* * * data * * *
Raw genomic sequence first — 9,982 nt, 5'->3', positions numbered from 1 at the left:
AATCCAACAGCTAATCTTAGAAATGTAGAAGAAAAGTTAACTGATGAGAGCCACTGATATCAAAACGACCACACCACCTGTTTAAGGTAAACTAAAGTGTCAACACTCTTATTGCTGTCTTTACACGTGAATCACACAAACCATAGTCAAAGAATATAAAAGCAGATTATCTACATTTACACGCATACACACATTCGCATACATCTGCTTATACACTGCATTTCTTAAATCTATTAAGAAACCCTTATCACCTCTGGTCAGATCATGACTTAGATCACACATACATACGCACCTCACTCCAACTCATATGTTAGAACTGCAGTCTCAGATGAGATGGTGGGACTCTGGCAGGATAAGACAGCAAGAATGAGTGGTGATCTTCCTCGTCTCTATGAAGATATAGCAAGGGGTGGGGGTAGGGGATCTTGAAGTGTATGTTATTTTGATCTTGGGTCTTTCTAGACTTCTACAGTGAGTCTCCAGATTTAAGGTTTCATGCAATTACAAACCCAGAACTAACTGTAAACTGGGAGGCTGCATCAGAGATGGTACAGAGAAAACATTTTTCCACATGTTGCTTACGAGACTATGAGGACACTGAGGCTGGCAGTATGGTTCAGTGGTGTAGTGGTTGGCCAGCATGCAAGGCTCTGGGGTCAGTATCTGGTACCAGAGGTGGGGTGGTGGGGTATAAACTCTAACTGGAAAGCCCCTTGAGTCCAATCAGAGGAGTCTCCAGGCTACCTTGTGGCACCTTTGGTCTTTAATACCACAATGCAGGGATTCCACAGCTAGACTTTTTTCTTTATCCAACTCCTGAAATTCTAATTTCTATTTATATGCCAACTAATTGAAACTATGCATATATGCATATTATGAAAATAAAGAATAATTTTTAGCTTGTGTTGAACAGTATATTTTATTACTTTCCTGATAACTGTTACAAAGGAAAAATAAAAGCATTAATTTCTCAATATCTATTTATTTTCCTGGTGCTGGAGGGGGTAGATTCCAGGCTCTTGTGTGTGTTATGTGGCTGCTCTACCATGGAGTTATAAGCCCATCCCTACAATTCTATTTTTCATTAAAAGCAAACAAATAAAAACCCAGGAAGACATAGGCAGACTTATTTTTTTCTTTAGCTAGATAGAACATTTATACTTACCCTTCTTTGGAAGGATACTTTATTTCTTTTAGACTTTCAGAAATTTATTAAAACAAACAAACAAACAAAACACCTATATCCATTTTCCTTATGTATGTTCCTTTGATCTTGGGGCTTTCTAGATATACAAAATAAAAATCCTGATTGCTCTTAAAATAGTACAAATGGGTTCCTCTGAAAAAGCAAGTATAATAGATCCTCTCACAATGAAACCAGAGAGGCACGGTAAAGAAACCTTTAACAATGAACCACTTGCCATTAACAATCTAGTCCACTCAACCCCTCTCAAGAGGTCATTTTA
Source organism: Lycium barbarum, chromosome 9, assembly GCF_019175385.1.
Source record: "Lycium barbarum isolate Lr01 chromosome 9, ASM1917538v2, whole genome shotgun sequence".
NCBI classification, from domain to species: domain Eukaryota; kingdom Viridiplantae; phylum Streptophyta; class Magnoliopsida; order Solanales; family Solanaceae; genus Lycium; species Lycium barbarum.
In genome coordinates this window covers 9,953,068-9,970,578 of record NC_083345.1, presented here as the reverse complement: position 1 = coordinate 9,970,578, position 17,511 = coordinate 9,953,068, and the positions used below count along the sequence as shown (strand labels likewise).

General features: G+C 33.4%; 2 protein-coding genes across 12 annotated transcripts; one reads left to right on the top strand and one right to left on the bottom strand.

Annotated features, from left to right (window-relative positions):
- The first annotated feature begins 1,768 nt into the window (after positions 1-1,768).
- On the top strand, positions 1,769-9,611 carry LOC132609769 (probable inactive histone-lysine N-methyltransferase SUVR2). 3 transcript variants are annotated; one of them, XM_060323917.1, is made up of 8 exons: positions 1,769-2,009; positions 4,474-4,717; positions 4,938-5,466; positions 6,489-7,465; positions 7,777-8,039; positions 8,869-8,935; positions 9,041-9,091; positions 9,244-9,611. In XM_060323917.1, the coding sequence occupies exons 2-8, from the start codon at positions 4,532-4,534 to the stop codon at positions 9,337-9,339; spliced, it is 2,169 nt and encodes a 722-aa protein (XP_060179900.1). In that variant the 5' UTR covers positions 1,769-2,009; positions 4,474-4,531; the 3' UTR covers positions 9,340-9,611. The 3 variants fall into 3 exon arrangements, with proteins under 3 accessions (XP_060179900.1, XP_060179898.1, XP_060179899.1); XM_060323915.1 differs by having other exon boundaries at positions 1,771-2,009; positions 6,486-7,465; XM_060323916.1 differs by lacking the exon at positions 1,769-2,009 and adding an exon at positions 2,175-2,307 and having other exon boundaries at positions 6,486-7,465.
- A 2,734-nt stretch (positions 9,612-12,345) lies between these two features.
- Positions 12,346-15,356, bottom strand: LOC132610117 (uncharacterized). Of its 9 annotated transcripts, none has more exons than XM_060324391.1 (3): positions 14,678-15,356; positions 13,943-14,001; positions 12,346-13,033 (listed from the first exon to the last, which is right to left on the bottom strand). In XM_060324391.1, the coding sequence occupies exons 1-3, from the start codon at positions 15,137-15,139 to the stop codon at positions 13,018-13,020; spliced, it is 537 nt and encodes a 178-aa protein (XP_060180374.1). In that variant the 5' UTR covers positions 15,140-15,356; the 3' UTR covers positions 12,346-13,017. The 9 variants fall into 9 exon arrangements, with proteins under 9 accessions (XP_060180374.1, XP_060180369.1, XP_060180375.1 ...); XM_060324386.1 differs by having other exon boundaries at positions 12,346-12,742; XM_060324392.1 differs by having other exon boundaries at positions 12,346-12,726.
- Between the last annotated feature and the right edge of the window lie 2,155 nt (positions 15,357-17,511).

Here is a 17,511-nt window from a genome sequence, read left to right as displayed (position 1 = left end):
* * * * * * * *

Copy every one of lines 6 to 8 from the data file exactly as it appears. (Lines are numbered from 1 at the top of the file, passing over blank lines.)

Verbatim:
In genome coordinates this window covers 9,953,068-9,970,578 of record NC_083345.1, presented here as the reverse complement: position 1 = coordinate 9,970,578, position 17,511 = coordinate 9,953,068, and the positions used below count along the sequence as shown (strand labels likewise).

General features: G+C 33.4%; 2 protein-coding genes across 12 annotated transcripts; one reads left to right on the top strand and one right to left on the bottom strand.

Annotated features, from left to right (window-relative positions):